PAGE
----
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A level Psychology

What is the A level about?

A new and very diverse subject has joined the A level choices list. You will be expected to cover a wide range of content ranging from understanding why people conform to social role or obey authority, to learning about the structure and function of neurons. The subject as a whole looks at science in a new manner, incorporating a wide range of psychological experimentation. We will address the ethical issues of Zimbardo’s (1971), Standford Experiment as well as discovering the significance of studies such as ‘The little Albert Study’, by John B Watson (1920). As we become more familiar with cognitive and biopsychology, we can start to apply key concepts and theories to key areas such as gender, stress and aggression, gaining a clear understanding of how and why our bodies and minds work together.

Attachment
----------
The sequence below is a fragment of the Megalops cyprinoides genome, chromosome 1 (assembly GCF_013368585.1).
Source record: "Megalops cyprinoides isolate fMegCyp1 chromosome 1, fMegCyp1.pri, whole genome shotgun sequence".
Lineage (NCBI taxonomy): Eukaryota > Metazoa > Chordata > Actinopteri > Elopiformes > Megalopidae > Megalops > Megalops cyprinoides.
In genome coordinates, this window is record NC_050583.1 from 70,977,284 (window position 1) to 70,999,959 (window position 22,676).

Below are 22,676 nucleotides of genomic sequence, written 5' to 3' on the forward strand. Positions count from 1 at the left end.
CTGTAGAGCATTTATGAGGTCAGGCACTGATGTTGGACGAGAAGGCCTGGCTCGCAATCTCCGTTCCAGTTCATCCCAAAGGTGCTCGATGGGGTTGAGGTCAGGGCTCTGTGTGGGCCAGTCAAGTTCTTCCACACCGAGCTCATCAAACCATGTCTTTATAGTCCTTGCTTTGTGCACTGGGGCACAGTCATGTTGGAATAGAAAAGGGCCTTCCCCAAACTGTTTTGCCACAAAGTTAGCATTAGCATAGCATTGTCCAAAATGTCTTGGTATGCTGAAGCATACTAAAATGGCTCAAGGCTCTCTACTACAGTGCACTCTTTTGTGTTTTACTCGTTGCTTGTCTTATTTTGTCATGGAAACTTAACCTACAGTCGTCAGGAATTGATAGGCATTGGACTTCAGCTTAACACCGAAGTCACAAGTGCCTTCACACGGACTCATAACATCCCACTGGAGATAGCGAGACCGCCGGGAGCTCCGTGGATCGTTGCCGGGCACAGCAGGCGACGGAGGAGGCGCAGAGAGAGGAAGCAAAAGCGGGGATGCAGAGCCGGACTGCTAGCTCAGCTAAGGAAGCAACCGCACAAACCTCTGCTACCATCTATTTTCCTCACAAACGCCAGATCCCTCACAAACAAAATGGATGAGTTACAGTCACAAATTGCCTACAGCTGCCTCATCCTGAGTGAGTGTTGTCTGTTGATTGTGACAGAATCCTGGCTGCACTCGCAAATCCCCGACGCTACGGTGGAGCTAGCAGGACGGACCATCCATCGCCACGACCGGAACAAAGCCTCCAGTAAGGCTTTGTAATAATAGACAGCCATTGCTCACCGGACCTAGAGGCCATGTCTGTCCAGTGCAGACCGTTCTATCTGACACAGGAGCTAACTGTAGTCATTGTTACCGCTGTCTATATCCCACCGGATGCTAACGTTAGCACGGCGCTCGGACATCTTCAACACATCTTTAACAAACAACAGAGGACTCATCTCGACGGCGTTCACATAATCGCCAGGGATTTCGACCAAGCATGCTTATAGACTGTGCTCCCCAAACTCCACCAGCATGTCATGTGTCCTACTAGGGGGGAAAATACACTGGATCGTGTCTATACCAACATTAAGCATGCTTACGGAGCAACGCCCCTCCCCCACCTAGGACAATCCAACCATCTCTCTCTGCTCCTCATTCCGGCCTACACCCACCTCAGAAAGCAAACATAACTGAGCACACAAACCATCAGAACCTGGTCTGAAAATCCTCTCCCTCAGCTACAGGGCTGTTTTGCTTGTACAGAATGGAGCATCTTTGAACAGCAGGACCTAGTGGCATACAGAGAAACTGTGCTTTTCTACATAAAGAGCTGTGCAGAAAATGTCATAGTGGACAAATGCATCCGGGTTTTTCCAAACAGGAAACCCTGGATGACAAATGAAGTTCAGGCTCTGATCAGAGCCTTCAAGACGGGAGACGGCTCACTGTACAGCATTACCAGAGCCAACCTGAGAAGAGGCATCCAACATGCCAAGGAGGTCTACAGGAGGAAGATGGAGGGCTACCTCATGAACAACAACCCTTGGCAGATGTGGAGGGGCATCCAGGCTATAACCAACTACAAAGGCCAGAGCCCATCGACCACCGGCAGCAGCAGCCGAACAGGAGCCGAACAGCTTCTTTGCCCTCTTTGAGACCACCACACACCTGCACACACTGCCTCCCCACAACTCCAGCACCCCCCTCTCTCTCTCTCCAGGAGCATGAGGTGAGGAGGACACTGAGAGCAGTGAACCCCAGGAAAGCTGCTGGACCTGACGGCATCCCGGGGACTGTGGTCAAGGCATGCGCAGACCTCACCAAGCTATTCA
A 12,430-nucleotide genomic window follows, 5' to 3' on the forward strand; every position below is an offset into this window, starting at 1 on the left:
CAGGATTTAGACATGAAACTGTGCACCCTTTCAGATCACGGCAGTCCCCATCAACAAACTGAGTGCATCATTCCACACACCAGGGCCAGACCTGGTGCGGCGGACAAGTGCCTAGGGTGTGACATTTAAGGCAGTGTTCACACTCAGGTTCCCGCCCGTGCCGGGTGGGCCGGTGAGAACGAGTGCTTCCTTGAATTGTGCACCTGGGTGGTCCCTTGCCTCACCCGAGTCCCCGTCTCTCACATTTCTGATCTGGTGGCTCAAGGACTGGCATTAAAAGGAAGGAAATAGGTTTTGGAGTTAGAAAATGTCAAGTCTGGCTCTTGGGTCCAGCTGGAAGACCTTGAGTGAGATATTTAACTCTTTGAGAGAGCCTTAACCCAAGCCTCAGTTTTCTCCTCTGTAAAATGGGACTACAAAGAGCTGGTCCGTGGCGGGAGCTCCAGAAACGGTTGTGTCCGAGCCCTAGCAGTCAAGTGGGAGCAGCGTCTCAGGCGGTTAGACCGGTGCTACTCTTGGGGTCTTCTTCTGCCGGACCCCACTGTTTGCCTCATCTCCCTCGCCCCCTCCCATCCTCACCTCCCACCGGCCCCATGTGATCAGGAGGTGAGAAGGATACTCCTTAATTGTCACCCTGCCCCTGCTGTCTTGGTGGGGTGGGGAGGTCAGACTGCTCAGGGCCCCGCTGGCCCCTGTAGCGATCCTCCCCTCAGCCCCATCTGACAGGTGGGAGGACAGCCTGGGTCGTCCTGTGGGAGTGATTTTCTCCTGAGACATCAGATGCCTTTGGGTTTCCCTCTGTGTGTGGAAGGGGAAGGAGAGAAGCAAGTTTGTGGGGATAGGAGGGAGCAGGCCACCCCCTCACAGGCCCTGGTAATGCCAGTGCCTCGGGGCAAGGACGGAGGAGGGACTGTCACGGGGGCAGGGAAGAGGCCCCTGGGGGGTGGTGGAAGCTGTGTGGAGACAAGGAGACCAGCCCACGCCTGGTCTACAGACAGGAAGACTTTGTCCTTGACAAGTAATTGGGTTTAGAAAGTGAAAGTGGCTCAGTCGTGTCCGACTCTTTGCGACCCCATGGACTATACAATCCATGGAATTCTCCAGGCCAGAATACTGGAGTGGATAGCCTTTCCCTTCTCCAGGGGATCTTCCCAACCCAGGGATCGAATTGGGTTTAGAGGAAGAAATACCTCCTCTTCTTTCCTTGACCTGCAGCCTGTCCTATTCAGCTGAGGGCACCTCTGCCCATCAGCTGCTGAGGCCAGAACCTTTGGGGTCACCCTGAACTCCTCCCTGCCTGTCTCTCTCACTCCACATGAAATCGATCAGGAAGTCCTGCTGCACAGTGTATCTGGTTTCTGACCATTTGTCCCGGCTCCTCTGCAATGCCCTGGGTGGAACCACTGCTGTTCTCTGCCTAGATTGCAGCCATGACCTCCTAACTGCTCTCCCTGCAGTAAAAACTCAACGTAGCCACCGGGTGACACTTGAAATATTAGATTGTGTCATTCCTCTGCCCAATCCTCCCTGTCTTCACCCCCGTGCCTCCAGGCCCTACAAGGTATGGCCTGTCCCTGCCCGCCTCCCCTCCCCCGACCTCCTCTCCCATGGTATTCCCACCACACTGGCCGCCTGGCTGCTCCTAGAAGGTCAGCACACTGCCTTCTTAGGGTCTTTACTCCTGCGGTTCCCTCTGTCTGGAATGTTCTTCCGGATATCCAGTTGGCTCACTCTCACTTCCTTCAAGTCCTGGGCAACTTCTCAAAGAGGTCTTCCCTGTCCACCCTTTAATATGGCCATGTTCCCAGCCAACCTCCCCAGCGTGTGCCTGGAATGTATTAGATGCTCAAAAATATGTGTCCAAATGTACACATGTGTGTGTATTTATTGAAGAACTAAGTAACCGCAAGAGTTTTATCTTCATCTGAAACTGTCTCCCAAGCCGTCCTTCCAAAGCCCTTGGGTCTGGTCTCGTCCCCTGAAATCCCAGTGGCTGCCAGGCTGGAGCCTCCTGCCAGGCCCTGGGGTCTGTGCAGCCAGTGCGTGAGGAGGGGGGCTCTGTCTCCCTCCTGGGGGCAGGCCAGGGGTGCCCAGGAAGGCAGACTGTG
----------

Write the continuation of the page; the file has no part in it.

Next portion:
Modules

Year 1

  • Social Psychology
  • Cognitive Psychology
  • Developmental Psychology
  • Individual Difference
  • Approaches to Psychology
  • Biopsychology
  • Research Methods
  • Issues and Debates in Psychology

Year 2

  • Stress: the physiological and psychological role of stress. 
  • Forensics: psychological explanations for offending behaviours. 
  • Relationships: partner preferences and romantic relationships.

Assessment

This course is 100% exam based;

  • Paper 1 - Introductory topics in Psychology
  • Paper 2 - Psychology in Context
  • Paper 3 - Issues and Options in Psychology

Exam Board

AQA

Entry Criteria

Grade 6 or above in an essay-based subject and a 6 in Maths and Science is required (5s in either of these subjects to be considered at the discretion of the Head of Department).

For American Program pupils: Algebra I and Geometry, Biology, Chemistry, and two years of English, maintaining at least a B+ average. 

Career Pathways

  • Criminology
  • Psychologist
  • Teacher
  • Counsellor